A further extract from the Debate of King Milinda reads as “What, Nàgasena, is the characteristic mark of mindfulness?”“Noting and keeping in mind. As mindfulness springs up in the mind of the recluse, he repeatedly notes the wholesome and unwholesome, blameless and blameworthy, insignificant and important, dark and light qualities and those that resemble them thinking, ‘These are the four foundations of mindfulness, these the four right efforts, these the four bases of success . Business leaders and strategic planning and business management processes can profitably built around these principles.
An internet blog site adapts the noble eightfold path to connect with organizations, as follows ;
1. Right View -The vision, mission and strategy of the organization determine the path which it takes.  The organization culture and tone at the top indicates the sincerity with which the organization will follow business ethics.
2. Right Intention- Organizations with right intention focus on profits while fulfilling corporate social responsibility.
3. Right Speech- The present day mantra for organizations is to build brands by positive communication. Internal communication is also critical to build the organization culture. 
4. Right Action- Organizations focused on right actions, formulate and implement business ethics, codes of conduct and adhere to good corporate governance practices. The present day environment protection laws, financial rules and regulations and employee protection laws (e.g. anti-in discrimination, sexual harassment), clearly indicate the importance of right actions.
5. Right Livelihood
Rightness regarding actions – Workers should fulfill their duties diligently and conscientiously,
Rightness regard¬ing persons- Due respect and consideration should be shown to employers, employees, colleagues, and customers and dealings with customers.
Rightness regarding objects- In business transactions and sales the articles to be sold should be presented truthfully.
6. Right Effort- Organizations are required to gear their efforts towards legal activities and refrain from indulging in illegal activities. They are required to focus on social responsibility. Organizations are required to build constructive work cultures built around productivity, quality and service excellence.
7.Right Mindfulness- The economic environment is such that organizations have to operate in an extremely dynamic scenario. They have to ride the changes while mitigating the risks with alertness.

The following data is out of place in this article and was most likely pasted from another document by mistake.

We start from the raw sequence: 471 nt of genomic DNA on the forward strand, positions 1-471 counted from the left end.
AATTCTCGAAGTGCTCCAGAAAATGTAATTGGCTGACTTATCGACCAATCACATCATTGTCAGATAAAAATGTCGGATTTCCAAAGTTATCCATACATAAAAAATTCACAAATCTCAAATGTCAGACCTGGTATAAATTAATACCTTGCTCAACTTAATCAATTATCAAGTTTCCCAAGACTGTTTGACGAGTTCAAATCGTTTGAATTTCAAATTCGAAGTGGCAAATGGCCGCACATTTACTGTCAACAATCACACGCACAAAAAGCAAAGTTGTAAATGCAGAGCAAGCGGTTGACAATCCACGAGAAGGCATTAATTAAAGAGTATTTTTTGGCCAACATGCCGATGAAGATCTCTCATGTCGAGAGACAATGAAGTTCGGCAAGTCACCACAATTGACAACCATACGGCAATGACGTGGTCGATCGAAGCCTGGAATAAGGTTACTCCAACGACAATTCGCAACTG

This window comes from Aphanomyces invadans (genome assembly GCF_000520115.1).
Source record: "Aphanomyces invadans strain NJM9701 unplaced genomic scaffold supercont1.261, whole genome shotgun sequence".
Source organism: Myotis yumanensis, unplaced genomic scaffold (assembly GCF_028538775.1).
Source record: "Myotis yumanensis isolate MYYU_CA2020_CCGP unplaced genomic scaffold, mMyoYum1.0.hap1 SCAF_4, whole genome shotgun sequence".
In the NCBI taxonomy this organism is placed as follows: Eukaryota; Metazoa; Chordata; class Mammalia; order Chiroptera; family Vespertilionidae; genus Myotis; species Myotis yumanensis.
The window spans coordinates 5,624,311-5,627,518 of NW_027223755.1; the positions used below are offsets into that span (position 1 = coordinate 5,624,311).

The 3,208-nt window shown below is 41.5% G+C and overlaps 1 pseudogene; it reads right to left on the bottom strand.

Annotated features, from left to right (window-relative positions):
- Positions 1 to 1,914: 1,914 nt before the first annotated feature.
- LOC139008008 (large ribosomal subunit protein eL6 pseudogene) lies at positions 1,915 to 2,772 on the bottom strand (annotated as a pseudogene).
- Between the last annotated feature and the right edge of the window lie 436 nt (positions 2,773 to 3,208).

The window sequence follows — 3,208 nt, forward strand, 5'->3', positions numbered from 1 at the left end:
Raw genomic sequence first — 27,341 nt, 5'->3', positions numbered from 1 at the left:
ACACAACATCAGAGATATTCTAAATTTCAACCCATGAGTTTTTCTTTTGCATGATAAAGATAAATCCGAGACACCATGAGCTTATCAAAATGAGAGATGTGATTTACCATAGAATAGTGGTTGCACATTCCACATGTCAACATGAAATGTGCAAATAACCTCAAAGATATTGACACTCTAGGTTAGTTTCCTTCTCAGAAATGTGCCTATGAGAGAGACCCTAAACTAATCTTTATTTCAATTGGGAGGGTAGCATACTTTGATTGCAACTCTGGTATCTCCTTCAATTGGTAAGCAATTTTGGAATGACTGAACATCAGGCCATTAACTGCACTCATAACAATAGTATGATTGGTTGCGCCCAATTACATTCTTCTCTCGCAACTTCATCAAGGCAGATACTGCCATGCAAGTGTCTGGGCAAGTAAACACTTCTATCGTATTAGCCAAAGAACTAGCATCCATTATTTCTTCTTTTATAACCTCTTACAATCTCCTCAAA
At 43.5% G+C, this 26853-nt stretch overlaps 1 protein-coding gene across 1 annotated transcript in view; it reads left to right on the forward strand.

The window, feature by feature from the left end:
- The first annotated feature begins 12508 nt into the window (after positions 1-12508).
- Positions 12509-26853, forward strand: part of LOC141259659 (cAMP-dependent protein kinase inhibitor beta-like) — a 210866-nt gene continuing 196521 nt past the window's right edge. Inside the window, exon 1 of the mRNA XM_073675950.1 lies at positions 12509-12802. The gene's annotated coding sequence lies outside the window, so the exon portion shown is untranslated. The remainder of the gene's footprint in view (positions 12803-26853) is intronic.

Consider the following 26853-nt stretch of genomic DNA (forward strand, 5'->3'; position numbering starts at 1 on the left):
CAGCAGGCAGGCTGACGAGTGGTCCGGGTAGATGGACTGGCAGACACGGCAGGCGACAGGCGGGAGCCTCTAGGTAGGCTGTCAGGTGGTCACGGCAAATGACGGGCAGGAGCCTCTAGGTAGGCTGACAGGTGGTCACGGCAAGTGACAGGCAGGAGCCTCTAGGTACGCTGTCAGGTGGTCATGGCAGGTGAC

8.Right Concentration- Organizations which concentrate on building a uniform culture and are focused on goals are more successful.
 
As we can see, comparisons can be drawn between the present day needs of business and the spiritual guidance defined in Buddhism

The OPA leadership team should be recognized for organizing this event, giving pride of place to “Prathipatthi Poojah” – following the philosophy and teachings of fashioning one’s life and values instead of “Ahmisa Poojah” –engaging in rituals and physical acts of veneration- whilst majority of the resource allocations by the nation’s leaders and business leaders concentrated on the latter this Wesak.

Russian esotericist Helena Petrova Blavatsky (1831-1891), best known as the founder of the modern Theosophical  Movement, who in partnership with Colonel Henry Steel Olcott set the foundations for Buddhist revival in Sri Lanka through the promotion of education and Buddhist values, initiated a movement based upon “teachings” and “techniques” claimed to have received from real acquaintances whom she called “Masters” or Mahatmas. The “Masters” comprised of other esotericists who acted as humanists committed to global good governance, were willing to be guides, gurus and advocates and even whistle blowers where and whenever required.

In conclusion, may I be permitted to remind the President and Executive Committee of the OPA that what Sri Lanka today needs most in assuring good governance commitments by the Executive, Legislature, Judiciary, Business, Professionals, Media and Civil Society are a set of independent esotericists of integrality to promote, advocate and whistle blow on good governance and ensure rule of law, justice, equality and equity and sustainable growth.
 
Will therefore the President and Executive Committee be willing to work with likeminded leaders to set up a structure and organization for a panel of Good Governance Esotericists selected locally and from the Diaspora?